A long time ago, I promised a post on commitment mechanisms. At the time, I was reading Kidding Ourselves, by Rhona Mahony, who applies economics and game theory in an attempt to give women the tools to negotiate for a better deal in their marriages. For six months, I did not write the promised post. I was too busy, and I was too angry.
Why so angry? As it happens, the anger and resentment that I tend to foster against my husband (try try try though I do to let it go) has to do with the two commitment mechanisms that function with the greatest force in our family life: his studio and my working at home. A commitment mechanism, writes Mahony, "is anything that makes it very expensive for you not to do something that you want to do.... That is, it traps you into doing what you want to do." So, we're trapped: he into making art (otherwise we're paying the rent for his studio for no reason) and I into being the primary Critter caregiver.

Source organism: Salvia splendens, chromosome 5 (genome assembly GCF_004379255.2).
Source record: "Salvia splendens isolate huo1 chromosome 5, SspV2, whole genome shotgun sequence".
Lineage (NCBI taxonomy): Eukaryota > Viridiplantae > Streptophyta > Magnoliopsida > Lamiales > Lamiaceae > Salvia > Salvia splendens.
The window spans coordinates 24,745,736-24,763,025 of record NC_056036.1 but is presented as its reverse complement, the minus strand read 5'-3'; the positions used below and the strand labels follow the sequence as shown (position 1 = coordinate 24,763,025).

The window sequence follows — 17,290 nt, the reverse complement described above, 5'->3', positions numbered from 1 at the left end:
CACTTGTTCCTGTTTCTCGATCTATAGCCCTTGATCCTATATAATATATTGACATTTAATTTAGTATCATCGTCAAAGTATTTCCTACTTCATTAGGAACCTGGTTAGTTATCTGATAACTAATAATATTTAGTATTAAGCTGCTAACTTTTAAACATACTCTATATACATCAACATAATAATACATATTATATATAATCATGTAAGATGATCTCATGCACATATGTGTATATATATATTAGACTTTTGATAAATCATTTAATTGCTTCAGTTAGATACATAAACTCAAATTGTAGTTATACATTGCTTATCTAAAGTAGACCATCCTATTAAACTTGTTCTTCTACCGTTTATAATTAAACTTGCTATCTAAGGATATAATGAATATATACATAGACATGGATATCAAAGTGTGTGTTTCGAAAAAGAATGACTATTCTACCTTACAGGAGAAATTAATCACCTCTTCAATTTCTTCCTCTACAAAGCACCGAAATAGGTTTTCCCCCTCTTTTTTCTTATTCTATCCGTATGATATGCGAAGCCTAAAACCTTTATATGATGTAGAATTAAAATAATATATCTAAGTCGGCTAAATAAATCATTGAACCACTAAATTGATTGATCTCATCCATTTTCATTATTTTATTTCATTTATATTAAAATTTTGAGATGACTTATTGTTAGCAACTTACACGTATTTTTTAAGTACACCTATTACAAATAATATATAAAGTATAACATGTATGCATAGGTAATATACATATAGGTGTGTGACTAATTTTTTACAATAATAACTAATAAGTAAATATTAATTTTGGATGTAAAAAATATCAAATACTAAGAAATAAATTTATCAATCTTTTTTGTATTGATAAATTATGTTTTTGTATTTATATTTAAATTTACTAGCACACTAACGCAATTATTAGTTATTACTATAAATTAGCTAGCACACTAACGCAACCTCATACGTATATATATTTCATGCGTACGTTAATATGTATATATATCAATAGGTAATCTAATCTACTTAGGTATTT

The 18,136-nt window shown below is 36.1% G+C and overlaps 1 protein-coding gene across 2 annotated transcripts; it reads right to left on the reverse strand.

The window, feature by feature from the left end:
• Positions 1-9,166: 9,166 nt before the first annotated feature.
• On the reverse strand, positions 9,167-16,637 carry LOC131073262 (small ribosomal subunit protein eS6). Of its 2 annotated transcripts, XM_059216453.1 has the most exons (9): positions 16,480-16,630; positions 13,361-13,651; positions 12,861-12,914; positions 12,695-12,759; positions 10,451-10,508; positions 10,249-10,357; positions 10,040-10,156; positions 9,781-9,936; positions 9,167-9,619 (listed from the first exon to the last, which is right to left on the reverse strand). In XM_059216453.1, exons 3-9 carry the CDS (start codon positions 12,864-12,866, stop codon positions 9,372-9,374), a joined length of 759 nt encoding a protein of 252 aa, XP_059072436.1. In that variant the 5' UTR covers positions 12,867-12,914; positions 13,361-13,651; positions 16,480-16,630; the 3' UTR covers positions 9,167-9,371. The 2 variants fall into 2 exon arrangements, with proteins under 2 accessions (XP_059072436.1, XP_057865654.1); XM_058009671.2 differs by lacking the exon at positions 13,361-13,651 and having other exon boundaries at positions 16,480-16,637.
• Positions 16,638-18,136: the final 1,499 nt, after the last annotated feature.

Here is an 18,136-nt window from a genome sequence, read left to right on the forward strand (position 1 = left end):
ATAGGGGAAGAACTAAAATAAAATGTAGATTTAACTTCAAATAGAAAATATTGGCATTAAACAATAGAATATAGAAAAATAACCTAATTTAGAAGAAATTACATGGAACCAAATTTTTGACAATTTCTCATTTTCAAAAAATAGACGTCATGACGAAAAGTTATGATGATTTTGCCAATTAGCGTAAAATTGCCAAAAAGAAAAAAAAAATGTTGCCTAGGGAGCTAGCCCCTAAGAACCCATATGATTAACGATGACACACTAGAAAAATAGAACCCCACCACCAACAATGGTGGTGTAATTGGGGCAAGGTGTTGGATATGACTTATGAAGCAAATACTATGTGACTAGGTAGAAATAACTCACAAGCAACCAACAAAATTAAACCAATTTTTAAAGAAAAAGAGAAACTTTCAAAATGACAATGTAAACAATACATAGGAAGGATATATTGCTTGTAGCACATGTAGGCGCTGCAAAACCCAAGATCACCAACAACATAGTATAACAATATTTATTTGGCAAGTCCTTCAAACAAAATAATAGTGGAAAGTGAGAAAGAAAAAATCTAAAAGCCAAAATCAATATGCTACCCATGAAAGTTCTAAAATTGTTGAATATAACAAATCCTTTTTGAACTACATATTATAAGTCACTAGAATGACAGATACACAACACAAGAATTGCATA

I want Beckett to make his art. (For one thing, I have no interest in being married to an embittered ex-artist.) But his art-making commits him to hours elsewhere, in addition to the hours he spends at his job, and I want him here. Meanwhile, to what am I committed? Hours on my own with the Critter, during which I marshal us through a routine of diaper changes, meals that end up on the floor, bundling him up for the necessary daily trip outdoors, settling him down for the necessary naps, nursing and then nursing and then nursing ... and then doing most of my work at night, while the Critter sleeps, beginning with a few minutes to work on my own writing before I turn to the job, which usually keeps me up well past the time I should have gone to sleep.
Of course, this way of looking at my life is only one way of looking at my life. Yesterday, while Beckett was away at the studio, I stayed at home and passed most of the day on our bed, cuddling with a lethargic, moderately feverish Critter. I read, he slept, we listened to music, and eventually the honeyed sunlight faded from the bedroom. It is a day I will remember for the rest of my life.